Positive charges repel each other, so if I place two positive
charges near one another and let ago, they will start moving, gaining
kinetic energy. Where does this energy come from? Each charge is being pushed by the electric force, and is moving in the same direction as it is being pushed, so the electric force is doing positive **work** on the charge.

But work is merely the *transfer* of energy; the energy still has to have a source, and in this case the source is the electric field. Just like gravity, the electric force is conservative, which means that it has an associated potential energy which falls and rises as the electric field does positive or negative work. We can think of potential energy as something like a storage tank for energy. When the electric field does positive work on a charge (as in the example above), the potential energy of the field decreases as the tank is depleted of energy. Conversely, the potential energy increases when the electric field steals energy by doing negative work (by slowing down a charge, for instance). Electric potential energy is a function of the *relative positions* of the charges in a system; it doesn't depend on how the charges got where they are, only where they are right now.

Interactive 7.1.1

If a charge starts moving spontaneously (that is, without any outside forces) due to the electric force, then it will move in the direction which *decreases* its potential energy. For a charge to start moving at all, it has to gain kinetic energy which must come from somewhere, and if there is nothing else pushing it, that energy must come from the electric potential energy, which drops as a result. One might say that the potential energy drops when the system does what it "wants" to do, or when the system is "relaxing", analogous to what happens in a spring whose potential energy decreases. Conversely, if the potential energy increases, then the system is "tensing": e.g. pulling two opposite charges away from each other will increase their potential energy because they are pulling back. Go through the example above again and see if this idea makes it easier to determine what the potential energy does.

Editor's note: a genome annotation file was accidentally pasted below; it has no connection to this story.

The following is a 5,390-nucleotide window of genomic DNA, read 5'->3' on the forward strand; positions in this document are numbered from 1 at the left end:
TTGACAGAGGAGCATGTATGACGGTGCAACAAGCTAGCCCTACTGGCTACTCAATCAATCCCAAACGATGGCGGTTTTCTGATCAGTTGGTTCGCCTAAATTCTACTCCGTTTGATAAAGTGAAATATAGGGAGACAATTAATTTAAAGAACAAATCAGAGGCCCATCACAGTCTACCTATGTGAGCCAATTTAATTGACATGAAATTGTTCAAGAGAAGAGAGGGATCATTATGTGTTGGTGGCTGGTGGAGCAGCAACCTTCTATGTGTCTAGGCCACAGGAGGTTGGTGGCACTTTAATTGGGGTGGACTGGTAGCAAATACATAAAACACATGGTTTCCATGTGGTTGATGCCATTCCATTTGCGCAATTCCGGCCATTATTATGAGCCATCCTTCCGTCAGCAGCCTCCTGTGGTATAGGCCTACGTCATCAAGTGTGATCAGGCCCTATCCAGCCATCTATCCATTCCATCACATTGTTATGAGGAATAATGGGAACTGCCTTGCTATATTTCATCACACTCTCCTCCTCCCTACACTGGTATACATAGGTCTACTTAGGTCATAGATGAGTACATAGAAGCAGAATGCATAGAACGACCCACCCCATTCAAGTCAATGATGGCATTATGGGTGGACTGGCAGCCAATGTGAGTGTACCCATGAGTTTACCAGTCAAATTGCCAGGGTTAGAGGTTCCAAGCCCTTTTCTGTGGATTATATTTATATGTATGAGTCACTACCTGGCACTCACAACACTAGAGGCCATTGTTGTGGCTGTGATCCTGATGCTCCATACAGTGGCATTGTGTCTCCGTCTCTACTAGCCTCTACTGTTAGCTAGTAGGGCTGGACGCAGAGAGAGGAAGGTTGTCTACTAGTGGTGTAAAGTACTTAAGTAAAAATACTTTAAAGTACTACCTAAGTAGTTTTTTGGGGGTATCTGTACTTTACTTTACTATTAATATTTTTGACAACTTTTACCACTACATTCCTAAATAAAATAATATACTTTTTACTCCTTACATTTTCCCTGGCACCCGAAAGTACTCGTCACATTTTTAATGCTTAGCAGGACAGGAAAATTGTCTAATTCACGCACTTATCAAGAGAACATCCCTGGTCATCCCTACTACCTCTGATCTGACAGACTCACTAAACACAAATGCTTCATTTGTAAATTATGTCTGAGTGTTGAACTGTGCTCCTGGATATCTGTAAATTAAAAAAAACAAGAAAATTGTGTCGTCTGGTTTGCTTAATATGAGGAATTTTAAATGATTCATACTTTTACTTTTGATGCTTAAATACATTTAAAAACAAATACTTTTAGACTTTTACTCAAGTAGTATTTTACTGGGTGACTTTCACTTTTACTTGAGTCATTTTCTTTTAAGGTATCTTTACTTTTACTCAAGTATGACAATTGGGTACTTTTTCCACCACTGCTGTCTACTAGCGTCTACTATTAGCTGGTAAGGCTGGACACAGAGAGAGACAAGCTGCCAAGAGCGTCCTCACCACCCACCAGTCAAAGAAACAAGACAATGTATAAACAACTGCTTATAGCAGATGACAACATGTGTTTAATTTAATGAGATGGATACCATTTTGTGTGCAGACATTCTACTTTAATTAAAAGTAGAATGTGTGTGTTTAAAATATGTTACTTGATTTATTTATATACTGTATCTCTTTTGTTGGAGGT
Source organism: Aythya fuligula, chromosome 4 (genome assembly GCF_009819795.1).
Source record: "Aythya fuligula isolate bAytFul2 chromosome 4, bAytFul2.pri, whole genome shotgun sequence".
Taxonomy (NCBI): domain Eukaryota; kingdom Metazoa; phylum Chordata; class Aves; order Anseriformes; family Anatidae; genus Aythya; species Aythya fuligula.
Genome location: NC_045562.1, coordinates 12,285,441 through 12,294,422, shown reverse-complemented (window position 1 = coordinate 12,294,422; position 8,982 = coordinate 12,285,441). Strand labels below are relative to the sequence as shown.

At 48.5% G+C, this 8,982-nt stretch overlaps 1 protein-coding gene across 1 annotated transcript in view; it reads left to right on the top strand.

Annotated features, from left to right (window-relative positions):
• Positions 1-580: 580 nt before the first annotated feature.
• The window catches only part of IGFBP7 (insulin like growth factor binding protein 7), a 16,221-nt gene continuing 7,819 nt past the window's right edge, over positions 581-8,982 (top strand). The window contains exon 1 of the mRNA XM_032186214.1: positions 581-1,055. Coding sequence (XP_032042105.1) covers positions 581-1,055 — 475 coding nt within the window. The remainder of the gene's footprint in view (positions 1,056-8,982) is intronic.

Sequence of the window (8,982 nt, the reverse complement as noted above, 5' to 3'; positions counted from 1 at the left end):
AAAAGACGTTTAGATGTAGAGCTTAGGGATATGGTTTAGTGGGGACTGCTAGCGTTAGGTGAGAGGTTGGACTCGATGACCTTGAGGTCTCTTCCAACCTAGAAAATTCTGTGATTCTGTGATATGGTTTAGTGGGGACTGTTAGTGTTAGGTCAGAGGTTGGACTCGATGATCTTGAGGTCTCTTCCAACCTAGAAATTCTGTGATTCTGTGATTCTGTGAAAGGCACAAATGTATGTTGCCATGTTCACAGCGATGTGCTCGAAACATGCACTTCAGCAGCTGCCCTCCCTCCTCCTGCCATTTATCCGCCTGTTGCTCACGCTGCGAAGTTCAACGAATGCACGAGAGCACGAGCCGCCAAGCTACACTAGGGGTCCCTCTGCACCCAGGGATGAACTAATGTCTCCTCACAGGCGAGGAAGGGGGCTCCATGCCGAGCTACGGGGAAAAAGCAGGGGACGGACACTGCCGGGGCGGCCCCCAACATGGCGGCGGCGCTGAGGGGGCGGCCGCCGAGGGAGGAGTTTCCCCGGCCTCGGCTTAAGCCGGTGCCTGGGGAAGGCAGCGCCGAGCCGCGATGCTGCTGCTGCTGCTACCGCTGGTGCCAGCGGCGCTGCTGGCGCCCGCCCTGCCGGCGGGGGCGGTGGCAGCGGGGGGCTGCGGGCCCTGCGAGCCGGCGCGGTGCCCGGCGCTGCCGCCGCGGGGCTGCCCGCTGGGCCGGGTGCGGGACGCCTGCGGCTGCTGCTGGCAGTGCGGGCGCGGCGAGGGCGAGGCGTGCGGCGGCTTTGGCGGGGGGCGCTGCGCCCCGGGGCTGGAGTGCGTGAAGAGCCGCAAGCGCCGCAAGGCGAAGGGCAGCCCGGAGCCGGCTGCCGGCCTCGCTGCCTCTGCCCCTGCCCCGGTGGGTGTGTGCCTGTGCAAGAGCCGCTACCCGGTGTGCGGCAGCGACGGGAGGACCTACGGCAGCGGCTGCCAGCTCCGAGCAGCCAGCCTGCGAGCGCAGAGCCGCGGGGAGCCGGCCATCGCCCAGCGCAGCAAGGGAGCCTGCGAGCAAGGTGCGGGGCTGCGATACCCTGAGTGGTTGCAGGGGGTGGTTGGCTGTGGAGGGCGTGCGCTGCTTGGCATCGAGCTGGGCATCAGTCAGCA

Work done by the electric field depletes the potential energy by the same amount, so we can relate the work W done to a charge to the change in potential energy Δ*P*:

$$W_{\mathrm{by\,field}}=-\Delta P$$

where the change in potential energy is the final value minus the initial value. The work can be defined in terms of the force, but in general the force won't remain constant as the charge moves, so we need to break the charge's motion into a number of small displacements \(\vec dr\), find the work done by each, and then add all the small amounts of work together. In other words
$$ \Delta P=P_f-P_i=-\int \vec F\cdot d\vec r$$

Let's consider a specific case: a source charge
$$
\definecolor{r}{rgb}{1,0,0}
\definecolor{b}{rgb}{0,0,1}
\begin{eqnarray}
P_f-P_i &=& -\int_{x_i}^{x_f}F_x\,dx\cr
&=&-\int_{x_i}^{x_f}k{q_sq_t\over x^2}\,dx\cr